They add up, the small wins. I’ll be back to my normal Julie eventually. Or, maybe I’ll just be a new Julie, still winning. Because I won’t let CF beat me. As long as I am in charge of the battle, I win.
I worry too much. Perhaps a reasonable person would say I have a right to do so, but nonetheless, it is pointless and it pisses me off. It probably comes with the territory of being an “old CF survivor,” as I have been called. Fifty-three is not exactly “old” in wild-type years, but for a cystic (man, I hate that term) with my original lungs in place, it is ancient. Being a worrier could actually be an adaptive train. I don’t know. I know that when I catch a cold or the flu, I have an exceptionally high chance of landing in an ER, so I worry about being around sick people. When I look at my heart rate monitor and it registers 135, even though I’m barely moving and my dog is clearly doing all of the work as she drags us around the streets of Palo Alto, I know something is very wrong, and I worry. Could I be dehydrated? Anemic? Am I getting sick again? Crap. Who’s going to take care of the dogs this time? Before I know it, in my mind I am lying on a gurney and CF is winning.
I can’t count the number of times that I have wished I didn’t understand medicine. Oh, to be a retired carpenter, or chef, or lawyer! Why do I have to know everything bad that could be happening inside of me? It all started in medical school, when I started acquiring all possible disease states. I’m not alone in this malady; I think it probably happens to every budding doctor. But I took it to extremes. I was surprisingly CF symptom-free back in those days…other than GI problems which I will not go into…you’re welcome. But this didn’t stop me from imagining horrible afflictions. Having the subject of pathology as my all-time favorite course, it shouldn’t be surprising that I self-diagnosed almost every type of malignancy, barring testicular carcinomea. In fact, by the end of medical school, I had honed down every one of my many symptoms to be a form of brain cancer. It really is true…brain cancer could be the answer to any problem. It’s kind of like Kevin Bacon and the seven degrees of separation. Kind of.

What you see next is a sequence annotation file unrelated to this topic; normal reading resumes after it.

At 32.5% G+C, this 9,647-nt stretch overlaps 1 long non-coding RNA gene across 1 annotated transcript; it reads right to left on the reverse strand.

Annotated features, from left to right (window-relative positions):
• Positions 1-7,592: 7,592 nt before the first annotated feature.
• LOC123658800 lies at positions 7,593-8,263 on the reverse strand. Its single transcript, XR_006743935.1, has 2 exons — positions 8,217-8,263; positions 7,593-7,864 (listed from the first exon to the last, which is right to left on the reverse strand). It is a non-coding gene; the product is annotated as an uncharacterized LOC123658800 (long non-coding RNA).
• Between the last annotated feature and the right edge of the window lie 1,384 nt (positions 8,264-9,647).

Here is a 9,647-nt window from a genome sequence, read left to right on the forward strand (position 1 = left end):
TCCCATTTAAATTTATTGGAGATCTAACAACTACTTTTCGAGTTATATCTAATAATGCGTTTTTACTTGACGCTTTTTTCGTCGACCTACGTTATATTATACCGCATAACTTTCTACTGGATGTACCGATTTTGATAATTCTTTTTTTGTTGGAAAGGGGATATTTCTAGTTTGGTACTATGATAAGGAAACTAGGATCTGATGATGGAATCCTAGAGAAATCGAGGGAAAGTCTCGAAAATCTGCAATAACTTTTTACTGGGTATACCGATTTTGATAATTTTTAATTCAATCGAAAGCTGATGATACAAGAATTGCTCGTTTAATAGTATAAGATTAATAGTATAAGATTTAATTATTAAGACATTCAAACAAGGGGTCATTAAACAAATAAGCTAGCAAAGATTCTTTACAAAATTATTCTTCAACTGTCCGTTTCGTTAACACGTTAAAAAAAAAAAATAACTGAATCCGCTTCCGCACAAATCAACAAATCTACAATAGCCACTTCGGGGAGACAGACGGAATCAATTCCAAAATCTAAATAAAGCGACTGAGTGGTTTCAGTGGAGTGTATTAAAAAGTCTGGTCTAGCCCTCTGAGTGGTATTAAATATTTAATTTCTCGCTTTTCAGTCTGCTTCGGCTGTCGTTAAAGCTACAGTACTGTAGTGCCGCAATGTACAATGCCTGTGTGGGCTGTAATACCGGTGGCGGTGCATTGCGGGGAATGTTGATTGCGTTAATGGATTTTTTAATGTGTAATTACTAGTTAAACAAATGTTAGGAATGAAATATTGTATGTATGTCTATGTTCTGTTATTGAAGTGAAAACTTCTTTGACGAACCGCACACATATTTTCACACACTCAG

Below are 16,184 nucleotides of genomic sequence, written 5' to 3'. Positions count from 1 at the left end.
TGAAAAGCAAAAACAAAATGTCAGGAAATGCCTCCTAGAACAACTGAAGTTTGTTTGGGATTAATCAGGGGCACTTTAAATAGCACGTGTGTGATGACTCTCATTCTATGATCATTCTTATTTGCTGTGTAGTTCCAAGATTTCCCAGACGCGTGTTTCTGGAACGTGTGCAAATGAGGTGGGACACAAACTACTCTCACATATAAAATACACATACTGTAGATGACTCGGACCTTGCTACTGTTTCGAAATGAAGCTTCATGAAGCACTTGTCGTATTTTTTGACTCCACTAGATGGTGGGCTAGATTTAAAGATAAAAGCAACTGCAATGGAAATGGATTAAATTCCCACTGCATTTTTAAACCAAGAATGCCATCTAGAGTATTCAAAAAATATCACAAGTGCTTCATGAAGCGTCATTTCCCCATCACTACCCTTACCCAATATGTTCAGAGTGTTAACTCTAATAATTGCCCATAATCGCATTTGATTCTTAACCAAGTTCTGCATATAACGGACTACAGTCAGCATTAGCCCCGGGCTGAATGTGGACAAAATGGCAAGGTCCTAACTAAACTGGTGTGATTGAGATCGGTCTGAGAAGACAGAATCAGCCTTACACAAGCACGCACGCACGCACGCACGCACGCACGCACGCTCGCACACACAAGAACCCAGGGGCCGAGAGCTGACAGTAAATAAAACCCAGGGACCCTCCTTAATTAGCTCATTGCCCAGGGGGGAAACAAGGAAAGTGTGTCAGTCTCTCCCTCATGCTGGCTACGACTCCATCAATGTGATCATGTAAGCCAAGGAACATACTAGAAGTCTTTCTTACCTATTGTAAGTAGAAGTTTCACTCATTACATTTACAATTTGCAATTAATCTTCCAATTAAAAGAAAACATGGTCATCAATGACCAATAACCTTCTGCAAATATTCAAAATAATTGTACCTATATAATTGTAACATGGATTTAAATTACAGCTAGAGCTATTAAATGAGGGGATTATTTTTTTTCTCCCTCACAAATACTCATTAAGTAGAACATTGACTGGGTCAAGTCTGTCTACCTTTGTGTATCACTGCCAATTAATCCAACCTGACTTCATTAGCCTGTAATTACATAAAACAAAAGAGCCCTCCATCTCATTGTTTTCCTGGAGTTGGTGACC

Anyway, according to a recent CT scan taken to rule out a pulmonary embolism because the last freaking pneumonia hurt so much, I now get to worry about having lung cancer for three months. The CT showed multifocal pneumonia and mucus plugging (duh…I’m 53 with CF and I was sick), but the radiologist just HAD to mention that he or she “could not rule out” malignancy. ( This is totally Karma coming to bite me in the ass. If you knew how many times I have used that phrase in my path reports…). So he/she suggested a repeat scan in three months and now I get to worry. More.